If we are ever going to reduce the distribution of junk mail on the internet, it has to be stopped at their sources. I don't think that promoting mass mailing companies along with your anti-spam coverage is the way to do it. So if 'legally email 81 million targeted prospects' from is not spam, what the heck is???
  • So,,, let me see if

    honest mass emailers pay to send email to ensure the people get it.
    The Reverend
    • Lets see if I can not mess this one up !

      Doesnt sound much different to me than free email except that it comes with a "gold stamp"!
      You still get spam but if enough people cry "spam" the mailer will be banned from using the paid email service,,, and then they will go back to the free way & we'll still all get their spam. And lets face it,,, the REAL spammers wont bother to use the pay service to begin with. This is absurd ! Nothing more than a way to start charging for email.
      Hmmm, I guess the next step here is a new law requiring all mass emailers to use a pay service... Oh yeah,,, I'm beginning to get the picture now !!!!!
      I hate spam just as much as the next guy but I have a routine to deal with it. When shows up in my inbox & I first forward it to then I add them to my blocked senders list. 2 econd process,,, not a big deal.
      Oh yeah,,, and I have this thing called "Anti-Virus" ! It scans all my email for me, automatically, and deletes the "bad stuff" ! Amazing, huh ?
      I also use this other thing called Yahoo mail when I'm feeling a little leary about giving out my address. I set that to filter out the spam automatically so I rarely see any there either.
      I'll have no part of PayPer email, thank you,
      Send or receive....
      The Reverend
      • FTC

        Good advice, but the FTC phased out ~1 1/2 years ago. The correct address to which to forward "unwanted or deceptive spam" is: . Source:
  • I don't want to see spam, period

    Duh. I don't want to have to decide what spam I want even if they pay me. No spam means NO spam. -I- pay for my internet connection... they have no right to use it to send me marketing PERIOD. My connection is MY property and they have no right to use it. Let them give me free connection before I will accept spam or accept the need to decide on spam... and then I'll just use a mass filter anyway as is my right. Screw telemarketers... I don't wany ANY. They have no right to force it on me. Get a clue... my connection, my property, NO freedom of speech on MY property... just the speech I say goes on my property, period. Enough of the BS arguments. Sue and imprison all telemarketing that does not abide by the property laws.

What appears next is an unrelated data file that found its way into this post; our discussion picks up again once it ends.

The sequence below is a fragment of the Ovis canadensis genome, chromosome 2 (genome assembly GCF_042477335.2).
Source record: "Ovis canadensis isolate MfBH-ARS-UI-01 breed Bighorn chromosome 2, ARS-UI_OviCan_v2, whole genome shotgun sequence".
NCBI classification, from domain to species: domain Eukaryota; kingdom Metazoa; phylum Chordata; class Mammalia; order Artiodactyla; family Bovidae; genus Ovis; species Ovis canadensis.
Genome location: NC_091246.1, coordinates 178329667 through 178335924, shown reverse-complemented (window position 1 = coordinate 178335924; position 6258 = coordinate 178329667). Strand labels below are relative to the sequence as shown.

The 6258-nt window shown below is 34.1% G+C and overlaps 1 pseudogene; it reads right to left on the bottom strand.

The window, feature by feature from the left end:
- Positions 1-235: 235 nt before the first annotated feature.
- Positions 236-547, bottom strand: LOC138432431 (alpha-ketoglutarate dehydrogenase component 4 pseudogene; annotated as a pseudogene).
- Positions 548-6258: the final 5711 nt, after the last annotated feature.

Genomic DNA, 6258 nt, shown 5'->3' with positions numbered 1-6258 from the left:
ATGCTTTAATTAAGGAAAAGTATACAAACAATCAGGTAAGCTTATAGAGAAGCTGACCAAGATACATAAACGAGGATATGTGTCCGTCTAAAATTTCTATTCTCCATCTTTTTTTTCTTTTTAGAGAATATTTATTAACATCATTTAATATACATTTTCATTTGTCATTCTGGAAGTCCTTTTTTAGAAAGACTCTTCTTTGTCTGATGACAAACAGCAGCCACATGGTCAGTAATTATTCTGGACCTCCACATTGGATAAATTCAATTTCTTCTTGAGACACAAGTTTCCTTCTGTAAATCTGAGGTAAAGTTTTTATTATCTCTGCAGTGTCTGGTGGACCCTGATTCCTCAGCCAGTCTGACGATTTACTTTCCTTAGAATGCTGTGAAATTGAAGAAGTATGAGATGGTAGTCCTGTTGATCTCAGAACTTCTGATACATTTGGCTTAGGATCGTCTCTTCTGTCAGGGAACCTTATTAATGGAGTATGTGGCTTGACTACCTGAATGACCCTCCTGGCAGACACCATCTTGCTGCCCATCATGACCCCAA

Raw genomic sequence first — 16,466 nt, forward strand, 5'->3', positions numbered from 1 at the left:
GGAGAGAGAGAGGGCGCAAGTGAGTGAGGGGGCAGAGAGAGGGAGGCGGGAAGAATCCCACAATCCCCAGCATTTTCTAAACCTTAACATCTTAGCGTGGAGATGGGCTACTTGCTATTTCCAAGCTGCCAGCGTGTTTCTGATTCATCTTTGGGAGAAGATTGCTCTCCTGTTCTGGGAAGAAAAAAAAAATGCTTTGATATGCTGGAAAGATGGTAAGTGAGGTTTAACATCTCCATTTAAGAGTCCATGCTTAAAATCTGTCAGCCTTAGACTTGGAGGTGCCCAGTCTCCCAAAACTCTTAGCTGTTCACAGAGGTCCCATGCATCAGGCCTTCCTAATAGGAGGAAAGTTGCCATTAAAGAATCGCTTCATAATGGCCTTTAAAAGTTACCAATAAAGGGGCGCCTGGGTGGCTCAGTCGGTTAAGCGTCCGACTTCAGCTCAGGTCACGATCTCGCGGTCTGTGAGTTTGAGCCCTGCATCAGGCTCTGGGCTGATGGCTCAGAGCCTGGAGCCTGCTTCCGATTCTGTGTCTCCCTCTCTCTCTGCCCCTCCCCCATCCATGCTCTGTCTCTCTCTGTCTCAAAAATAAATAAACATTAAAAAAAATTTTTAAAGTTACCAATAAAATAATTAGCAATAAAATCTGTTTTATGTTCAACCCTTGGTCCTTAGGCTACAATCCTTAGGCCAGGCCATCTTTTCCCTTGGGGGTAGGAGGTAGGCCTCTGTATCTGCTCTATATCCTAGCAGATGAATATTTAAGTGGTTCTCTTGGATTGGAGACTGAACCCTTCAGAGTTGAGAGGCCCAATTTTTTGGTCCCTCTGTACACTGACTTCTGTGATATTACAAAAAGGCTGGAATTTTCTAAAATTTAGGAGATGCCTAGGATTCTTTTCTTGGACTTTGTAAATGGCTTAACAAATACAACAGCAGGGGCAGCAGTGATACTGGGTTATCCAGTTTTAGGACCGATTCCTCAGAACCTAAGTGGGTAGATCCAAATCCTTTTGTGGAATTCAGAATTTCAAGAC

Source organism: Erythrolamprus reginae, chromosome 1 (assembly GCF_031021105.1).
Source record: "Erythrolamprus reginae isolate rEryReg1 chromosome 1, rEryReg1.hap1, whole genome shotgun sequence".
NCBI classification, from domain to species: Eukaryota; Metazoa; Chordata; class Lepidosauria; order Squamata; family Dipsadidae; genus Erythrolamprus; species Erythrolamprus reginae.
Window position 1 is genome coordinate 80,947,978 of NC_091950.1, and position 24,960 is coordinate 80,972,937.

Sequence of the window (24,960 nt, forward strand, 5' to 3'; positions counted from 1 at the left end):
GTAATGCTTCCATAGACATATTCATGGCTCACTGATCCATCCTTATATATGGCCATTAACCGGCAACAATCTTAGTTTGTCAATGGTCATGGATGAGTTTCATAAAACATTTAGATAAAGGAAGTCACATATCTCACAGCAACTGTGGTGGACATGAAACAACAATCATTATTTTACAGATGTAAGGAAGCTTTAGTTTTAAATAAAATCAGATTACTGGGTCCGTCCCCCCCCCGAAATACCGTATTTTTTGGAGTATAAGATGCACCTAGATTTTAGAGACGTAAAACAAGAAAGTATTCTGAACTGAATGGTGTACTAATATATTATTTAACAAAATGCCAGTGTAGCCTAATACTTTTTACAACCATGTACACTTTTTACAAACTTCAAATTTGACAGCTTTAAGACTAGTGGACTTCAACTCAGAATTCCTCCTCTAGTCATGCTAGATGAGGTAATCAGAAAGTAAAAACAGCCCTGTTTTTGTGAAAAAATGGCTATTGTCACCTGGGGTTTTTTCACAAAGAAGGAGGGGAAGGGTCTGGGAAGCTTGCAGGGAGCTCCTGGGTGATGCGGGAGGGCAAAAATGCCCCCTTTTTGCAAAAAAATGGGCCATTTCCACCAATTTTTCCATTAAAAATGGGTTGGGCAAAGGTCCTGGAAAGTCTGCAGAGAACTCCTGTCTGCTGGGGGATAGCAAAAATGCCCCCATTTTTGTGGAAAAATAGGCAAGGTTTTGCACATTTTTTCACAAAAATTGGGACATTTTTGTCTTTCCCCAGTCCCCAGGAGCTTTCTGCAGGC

• lock doors, shut windows, smell your own stink.

      Well I object.
      Sales is what makes the world go around.
      If you start attacking marketing whether by phone or not then you may as well go back to crawling in your cave and blocking the entrance.
      Then you can be at peace in your own stink.
    • Rental is a difficult concept for you?

      Unless you've cabled your way to your nearest backbone and
      become a tier 1 ISP yourself, you don't own your connection -
      you rent it. That means it's no more "your" property than that
      sander you rented to do the floorboards in your log cabin.

      And you're missing the point, completely. The point of Goodmail
      is to ensure that ONLY mail you've opted in to getting gets to
      you. Goodmail polices that, and effectively pays the ISPs on a
      per-mail basis to work with them and bypass SERVER SIDE spam
      filters which might otherwise catch legitimate, requested mail.
    • I agree . . .

      . . . no spam is where I'd like to be, too. I'm getting over 500 e-mails a day - nearly 1/2 of which are spam (the rest are from lists I belong to). Wish there WERE a way to sue and imprison all the spammers and telemarketers and phone marketers.

      I hate pop-ups and pop-unders, too.

      And junk snail-mail, too.
  • Pay for a better system

    The only way to get people to understand the concept of paying for delivery of electronic mail is when the email system evolves beyond the simple protocol it is today.

    Build a more advanced communication system, give it features that email does not have today (and cannot do), and people will pay a small fee to use it.

    The problem is this: keep out the marketers - period. The minute they are allowed to inundate the system with their "messages", the whole thing loses its luster.
    Paul C.
  • Paying for email

    There was a suggestion I read a while back that the payment for email should take the form of compute cycles, not money. So in order to send an email to someone, the sender has to solve some math problem provided by the receiver, maybe like a matrix vector product or sorting a list. The idea is that the problem to be solved would be a relatively minor cycle hog if you're sending emails individually - with today's overpowered clients, it would likely be transparent. But if you try to spam the whole world, such a scheme would force the sender to solve millions of math problems. Thus s/he would have to invest in really powerful hardware, effectively assigning a cost to spam without hurting e.g. a developing country with low hard currency reserves.